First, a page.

From the start point (at waypoint ‘START’) head 100m southward along Watershed Road to ‘1’ then veer right the head SSW off-track off-track for 200m through the forest to the edge of a granite outcrop (at ‘1-1’). Continue SSW across the outcrop via ‘1-2’ (views to Geddes Rock) and at ‘2’  veer sharp right (NW) to descend gently along the outcrop to ‘2-1’ which provides an easy way around a rock ledge. Then veer westward, to descend partly through shrubland to ‘3’ and then southward to ‘3-1’. Cross a small gully at the edge of small sloping outcrop to re-enter forest. Head SSW to ‘4’ then veer right (westward) into an initially narrow valley which drains westward. Cross the stream course at ‘4-1’  and continue west in mainly very open forest and into a broad, open valley which drains NNW (a tributary of the Canning River). Cross the stream course at ‘4-2’  and reach a vehicle track  junction (at ‘5’).  Follow the vehicle track  which heads gently uphill initially toward the SW.  The track steepens westward  to cross a ridge at ‘5-1’ and then descends to a T-junction (at ‘6’). Turn left to follow the track southward for about 250m, then veer right (SSW) to climb uphill and off-track to reach a ridge from where the southern granite slopes of Geddes Rock come into view (at about ‘8’). Descend a short steepish slope to ‘9’ to reach the outcrop and head westward up the rock slope to ‘10’ near the top of the outcrop and the edge of the forested summit ridge. Then veer NW to follow the upper edge of the outcrop to ‘11’ gaining good views across the Darling Range, including to distant Mount Dale (546m), 29km NNW  (The actual summit of Geddes Rock, elevation approx. 448m, is less than 100m upslope at this point, but is forested and offers less views.) Then veer more westward to climb gently through partly forested and rocky terrain across and along the Geddes Rock ridge for 500m via ‘11-1’ and ‘11-2’ to ‘12’ from where there are views through wandoo trees and shrubs to Mount Cooke (582m) about 6.5km to the SW. Veer northward for about 100m (to ‘13’) and then NNW for about 400m via ‘13-1’, staying close to the rocky and forested ridge. Then emerge onto an extensive granite outcrop at the northern end of the ridge (at ‘13-2’). There are nearby excellent views across the Darling Range, and especially to Mount Cooke and the more distant (11km) Mount Cuthbert (elevation 500m). Large pools of water collect on the rock in the wetter months and wedge-tailed eagles often soar overhead (Note: I have counted up to 11 at one time, grouping to investigate the potential passing prey. Eagles are afraid of humans, but have been known to attack and kill animals as large as adult kangaroos!; See also ‘Fact Sheet’ .  Head northward down the outcrop and into a narrow belt of light forest and heath to ‘14’.  Then veer NNW  to descend again onto outcrop (at ‘15’).  Then veer sharp left (westward) to cross a band of heath on the ridge and reach (at ‘16’) another extensive area of granite outcrop on the west flank of Geddes Rock, again with good views to Mount Cooke etc. Head north along the outcrop for a short distance (to ‘17’), then turn sharp right (eastward) to head down the steepening northeastern granite slope through patches of shrubs (Calothamnus sp.) for about 200m to ‘18’. Then turn sharp left (north) for a short distance to near the foot of the granite slope (at ‘19’) where a small stream flows (in winter) down the granite slope then disappears into a gully beneath the forest.  Re-enter the forest nearby at ‘19-1’ and head ENE across the gentle hillside via ‘19-2’. Reach a narrow gully at ‘20’ where (after good rain) a stream flows over a ledge of lateritic duricrust and creates a small waterfall. Continue NE-ward, crossing  a gully and then a nearby vehicle track at ‘20-1’. Continue NE, initially climbing quite steeply through a local patch of wandoo woodland to cross a narrow ridge and meet a vehicle track at ‘21’. Follow the track northward  up a steep hillside to ‘23’.  Then veer right (eastward) off-track to cross a granite outcrop via ‘24’. The outcrop provides a good view back to Geddes Rock, less than 2km SW. Continue SE back into open jarrah forest via ‘24-1’ and cross the nearby crest of a ridge. Begin descending the eastern flank and soon meet an old vehicle track (at ‘24-2’). Follow the track down the hillside for only about 100m , then veer right to continue directly down the hillside. Cross another old track at ‘25-1’ and meet another vehicle track within 250m at ‘26’. Turn right to follow the track for less than 100m SE-ward. At ‘27’ turn left to head ENE off-track across the broad valley floor.  Re-cross a stream course at ‘27-1’ (previously crossed upstream earlier in the walk at ‘4-2’). Continue ENE gently uphill to ‘28’, then veer right (eastward) along the hillside via ‘29’. Cross a small stream course through heath onto a low outcrop at ‘30’. Then turn sharp left (northward) along the outcrop and upon re-entering forest reach a small gully at ‘31’ where a small waterfall flows over a rock ledge after good winter rains.  After crossing the stream course head NNE gently upslope via ‘31-1’ and meet a vehicle track at ‘31-2’. Follow the track uphill for about 200m and then tuen right (eastward) off-track through shrubs and heathland to reach the upper slope of a granite outcrop at ‘33’. Follow the outcrop southward, mainly along slope, via ‘34’ and ‘34-1’, passing through occasional patches of shrubland and gaining views back to the summit ridges of Geddes Rock and Mount Cooke (though the lower slopes are concealed by the intervening ridge). At ‘34-2’ pass a curious large boulder containing an eroded cavern. At the southern end of the outcrop, at ‘35’, veer left (ESE) re-enter shrubland then forest.  Cross low outcrops at ‘36’ and ‘36-1’ then continue eastward, gently upslope to return to the start point.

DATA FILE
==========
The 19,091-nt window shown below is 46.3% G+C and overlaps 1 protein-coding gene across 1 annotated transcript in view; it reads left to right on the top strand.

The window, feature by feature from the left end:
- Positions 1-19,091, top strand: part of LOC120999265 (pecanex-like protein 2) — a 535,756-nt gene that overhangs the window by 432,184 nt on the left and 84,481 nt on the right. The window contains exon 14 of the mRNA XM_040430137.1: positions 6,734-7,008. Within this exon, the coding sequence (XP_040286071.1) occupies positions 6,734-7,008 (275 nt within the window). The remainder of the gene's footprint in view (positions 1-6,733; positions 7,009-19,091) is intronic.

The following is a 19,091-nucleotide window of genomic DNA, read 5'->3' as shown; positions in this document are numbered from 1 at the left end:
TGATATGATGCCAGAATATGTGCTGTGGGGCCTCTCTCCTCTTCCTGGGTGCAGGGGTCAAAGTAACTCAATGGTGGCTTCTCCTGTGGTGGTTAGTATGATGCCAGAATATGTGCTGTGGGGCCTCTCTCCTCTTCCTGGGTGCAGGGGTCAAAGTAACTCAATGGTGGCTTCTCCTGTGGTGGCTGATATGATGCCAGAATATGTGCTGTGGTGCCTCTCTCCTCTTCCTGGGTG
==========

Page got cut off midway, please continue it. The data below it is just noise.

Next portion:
• Access / Directions